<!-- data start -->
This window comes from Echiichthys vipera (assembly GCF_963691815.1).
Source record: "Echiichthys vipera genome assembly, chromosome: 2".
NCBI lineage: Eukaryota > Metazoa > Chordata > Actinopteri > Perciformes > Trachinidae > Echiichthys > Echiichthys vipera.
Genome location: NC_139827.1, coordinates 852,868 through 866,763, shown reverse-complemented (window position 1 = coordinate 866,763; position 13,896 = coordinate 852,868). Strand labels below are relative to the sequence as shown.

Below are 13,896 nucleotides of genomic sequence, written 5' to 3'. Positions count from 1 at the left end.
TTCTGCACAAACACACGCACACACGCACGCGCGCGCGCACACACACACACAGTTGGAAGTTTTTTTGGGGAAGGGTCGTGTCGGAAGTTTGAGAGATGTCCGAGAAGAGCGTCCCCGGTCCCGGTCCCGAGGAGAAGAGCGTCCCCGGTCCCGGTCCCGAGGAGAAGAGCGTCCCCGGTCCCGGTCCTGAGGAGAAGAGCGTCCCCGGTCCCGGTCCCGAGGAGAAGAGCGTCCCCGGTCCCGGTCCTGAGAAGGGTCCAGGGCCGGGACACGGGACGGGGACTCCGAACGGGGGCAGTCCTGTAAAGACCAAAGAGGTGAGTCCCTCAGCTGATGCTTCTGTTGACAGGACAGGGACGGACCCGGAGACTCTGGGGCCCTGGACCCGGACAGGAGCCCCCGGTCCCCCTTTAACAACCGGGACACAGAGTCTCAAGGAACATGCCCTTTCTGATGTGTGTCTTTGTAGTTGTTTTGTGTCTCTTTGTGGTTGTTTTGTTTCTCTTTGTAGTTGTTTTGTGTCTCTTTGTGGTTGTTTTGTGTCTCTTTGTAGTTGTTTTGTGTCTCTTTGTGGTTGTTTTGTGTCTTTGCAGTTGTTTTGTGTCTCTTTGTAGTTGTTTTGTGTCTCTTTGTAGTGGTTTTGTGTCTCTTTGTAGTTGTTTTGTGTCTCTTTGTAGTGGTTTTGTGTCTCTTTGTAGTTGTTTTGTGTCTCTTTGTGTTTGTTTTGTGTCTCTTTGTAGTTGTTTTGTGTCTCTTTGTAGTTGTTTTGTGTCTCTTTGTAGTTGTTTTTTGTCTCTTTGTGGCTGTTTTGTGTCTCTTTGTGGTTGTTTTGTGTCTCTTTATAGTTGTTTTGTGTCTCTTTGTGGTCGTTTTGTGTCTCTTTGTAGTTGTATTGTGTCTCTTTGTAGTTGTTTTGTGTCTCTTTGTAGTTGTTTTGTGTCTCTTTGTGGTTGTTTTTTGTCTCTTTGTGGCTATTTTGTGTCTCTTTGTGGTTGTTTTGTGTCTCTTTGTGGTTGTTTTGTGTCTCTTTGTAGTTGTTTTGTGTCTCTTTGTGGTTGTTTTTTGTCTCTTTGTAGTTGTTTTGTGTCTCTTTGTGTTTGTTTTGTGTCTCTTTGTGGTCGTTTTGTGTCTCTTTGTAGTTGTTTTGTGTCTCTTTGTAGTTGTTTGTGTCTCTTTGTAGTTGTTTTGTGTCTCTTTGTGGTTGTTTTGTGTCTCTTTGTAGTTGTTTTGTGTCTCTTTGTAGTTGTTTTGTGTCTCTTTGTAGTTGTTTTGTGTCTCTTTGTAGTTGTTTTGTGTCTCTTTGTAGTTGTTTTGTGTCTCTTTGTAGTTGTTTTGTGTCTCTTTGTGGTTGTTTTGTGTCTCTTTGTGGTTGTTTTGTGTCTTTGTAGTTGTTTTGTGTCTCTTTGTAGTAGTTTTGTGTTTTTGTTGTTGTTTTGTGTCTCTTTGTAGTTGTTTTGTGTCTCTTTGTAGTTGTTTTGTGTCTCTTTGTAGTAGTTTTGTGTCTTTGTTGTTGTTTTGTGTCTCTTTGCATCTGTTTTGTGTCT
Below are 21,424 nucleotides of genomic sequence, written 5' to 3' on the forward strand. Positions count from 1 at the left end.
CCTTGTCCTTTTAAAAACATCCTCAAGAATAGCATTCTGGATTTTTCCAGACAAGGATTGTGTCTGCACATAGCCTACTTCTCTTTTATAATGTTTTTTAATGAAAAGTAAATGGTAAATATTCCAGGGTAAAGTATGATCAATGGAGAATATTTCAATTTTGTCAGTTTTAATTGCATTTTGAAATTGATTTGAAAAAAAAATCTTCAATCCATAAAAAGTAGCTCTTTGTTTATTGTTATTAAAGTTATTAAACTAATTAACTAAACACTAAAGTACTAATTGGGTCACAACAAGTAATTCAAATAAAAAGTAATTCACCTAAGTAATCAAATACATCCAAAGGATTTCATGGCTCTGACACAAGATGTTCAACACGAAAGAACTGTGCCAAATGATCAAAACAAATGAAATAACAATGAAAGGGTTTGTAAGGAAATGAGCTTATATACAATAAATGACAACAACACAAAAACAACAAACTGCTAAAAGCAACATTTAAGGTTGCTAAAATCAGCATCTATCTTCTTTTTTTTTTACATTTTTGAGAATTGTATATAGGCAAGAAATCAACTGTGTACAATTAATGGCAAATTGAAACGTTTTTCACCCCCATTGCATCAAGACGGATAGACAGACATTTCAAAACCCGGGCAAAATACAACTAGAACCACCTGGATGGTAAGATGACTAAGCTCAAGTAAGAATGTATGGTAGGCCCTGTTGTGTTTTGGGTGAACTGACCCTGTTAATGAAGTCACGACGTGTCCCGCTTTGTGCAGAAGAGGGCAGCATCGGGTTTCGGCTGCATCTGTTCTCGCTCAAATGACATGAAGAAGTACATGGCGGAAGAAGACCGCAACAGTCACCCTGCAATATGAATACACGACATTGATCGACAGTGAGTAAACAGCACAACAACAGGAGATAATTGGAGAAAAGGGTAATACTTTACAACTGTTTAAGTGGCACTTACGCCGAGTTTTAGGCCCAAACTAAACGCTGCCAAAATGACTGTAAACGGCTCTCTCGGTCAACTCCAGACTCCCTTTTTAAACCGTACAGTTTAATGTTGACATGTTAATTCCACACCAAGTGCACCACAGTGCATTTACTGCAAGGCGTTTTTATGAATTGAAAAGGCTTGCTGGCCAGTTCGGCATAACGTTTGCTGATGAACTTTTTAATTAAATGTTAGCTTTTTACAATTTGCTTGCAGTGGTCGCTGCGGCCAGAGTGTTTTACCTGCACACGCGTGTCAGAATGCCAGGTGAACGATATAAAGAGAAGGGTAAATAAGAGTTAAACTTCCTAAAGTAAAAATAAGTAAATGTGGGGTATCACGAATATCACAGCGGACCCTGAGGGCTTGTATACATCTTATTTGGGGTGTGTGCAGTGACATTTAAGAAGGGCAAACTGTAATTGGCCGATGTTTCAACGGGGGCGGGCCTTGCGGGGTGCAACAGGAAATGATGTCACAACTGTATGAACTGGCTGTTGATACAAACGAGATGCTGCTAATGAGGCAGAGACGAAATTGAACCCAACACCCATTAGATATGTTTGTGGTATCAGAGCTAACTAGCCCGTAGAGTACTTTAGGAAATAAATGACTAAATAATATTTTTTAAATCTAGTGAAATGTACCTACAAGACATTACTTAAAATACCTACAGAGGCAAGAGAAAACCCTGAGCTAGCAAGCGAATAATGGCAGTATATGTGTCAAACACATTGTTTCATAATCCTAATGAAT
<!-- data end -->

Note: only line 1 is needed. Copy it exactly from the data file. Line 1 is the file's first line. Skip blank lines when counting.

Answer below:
This window comes from Echiichthys vipera (assembly GCF_963691815.1).